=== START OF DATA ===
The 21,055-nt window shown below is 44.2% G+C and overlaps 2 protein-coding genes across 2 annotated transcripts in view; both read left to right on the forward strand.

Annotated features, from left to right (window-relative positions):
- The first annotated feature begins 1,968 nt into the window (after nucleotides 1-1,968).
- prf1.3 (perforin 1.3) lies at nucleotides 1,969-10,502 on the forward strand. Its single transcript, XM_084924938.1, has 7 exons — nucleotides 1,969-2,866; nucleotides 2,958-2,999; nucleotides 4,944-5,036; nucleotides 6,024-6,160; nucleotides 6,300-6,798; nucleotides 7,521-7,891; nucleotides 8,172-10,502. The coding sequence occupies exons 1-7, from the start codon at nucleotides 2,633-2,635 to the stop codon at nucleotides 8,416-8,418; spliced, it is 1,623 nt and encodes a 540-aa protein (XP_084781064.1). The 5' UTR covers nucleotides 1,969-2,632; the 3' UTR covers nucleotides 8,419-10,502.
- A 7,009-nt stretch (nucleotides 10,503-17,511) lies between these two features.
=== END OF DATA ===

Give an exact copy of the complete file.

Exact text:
The 21,055-nt window shown below is 44.2% G+C and overlaps 2 protein-coding genes across 2 annotated transcripts in view; both read left to right on the forward strand.

Annotated features, from left to right (window-relative positions):
- The first annotated feature begins 1,968 nt into the window (after nucleotides 1-1,968).
- prf1.3 (perforin 1.3) lies at nucleotides 1,969-10,502 on the forward strand. Its single transcript, XM_084924938.1, has 7 exons — nucleotides 1,969-2,866; nucleotides 2,958-2,999; nucleotides 4,944-5,036; nucleotides 6,024-6,160; nucleotides 6,300-6,798; nucleotides 7,521-7,891; nucleotides 8,172-10,502. The coding sequence occupies exons 1-7, from the start codon at nucleotides 2,633-2,635 to the stop codon at nucleotides 8,416-8,418; spliced, it is 1,623 nt and encodes a 540-aa protein (XP_084781064.1). The 5' UTR covers nucleotides 1,969-2,632; the 3' UTR covers nucleotides 8,419-10,502.
- A 7,009-nt stretch (nucleotides 10,503-17,511) lies between these two features.